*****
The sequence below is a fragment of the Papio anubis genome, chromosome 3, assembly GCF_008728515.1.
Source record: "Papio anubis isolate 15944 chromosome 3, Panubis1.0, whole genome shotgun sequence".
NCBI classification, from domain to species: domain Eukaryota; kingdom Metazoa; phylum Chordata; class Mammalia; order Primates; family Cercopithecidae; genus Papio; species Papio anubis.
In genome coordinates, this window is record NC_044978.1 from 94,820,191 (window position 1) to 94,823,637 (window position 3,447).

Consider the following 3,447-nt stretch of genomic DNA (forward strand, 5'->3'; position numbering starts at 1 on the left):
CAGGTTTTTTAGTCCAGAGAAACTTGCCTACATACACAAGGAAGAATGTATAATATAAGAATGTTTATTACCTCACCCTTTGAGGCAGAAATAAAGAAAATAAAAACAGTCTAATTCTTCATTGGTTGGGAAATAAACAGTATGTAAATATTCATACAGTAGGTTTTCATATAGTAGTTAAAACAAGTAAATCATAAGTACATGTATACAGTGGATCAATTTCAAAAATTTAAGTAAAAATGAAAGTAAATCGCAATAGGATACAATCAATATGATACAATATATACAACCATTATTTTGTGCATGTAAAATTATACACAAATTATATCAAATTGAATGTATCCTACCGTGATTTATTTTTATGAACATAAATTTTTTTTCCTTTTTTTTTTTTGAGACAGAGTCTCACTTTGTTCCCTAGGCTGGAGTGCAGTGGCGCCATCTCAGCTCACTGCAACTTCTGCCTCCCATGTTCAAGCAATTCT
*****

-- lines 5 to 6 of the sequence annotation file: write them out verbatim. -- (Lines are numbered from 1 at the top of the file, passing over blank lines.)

Consider the following 3,447-nt stretch of genomic DNA (forward strand, 5'->3'; position numbering starts at 1 on the left):
CAGGTTTTTTAGTCCAGAGAAACTTGCCTACATACACAAGGAAGAATGTATAATATAAGAATGTTTATTACCTCACCCTTTGAGGCAGAAATAAAGAAAATAAAAACAGTCTAATTCTTCATTGGTTGGGAAATAAACAGTATGTAAATATTCATACAGTAGGTTTTCATATAGTAGTTAAAACAAGTAAATCATAAGTACATGTATACAGTGGATCAATTTCAAAAATTTAAGTAAAAATGAAAGTAAATCGCAATAGGATACAATCAATATGATACAATATATACAACCATTATTTTGTGCATGTAAAATTATACACAAATTATATCAAATTGAATGTATCCTACCGTGATTTATTTTTATGAACATAAATTTTTTTTCCTTTTTTTTTTTTGAGACAGAGTCTCACTTTGTTCCCTAGGCTGGAGTGCAGTGGCGCCATCTCAGCTCACTGCAACTTCTGCCTCCCATGTTCAAGCAATTCT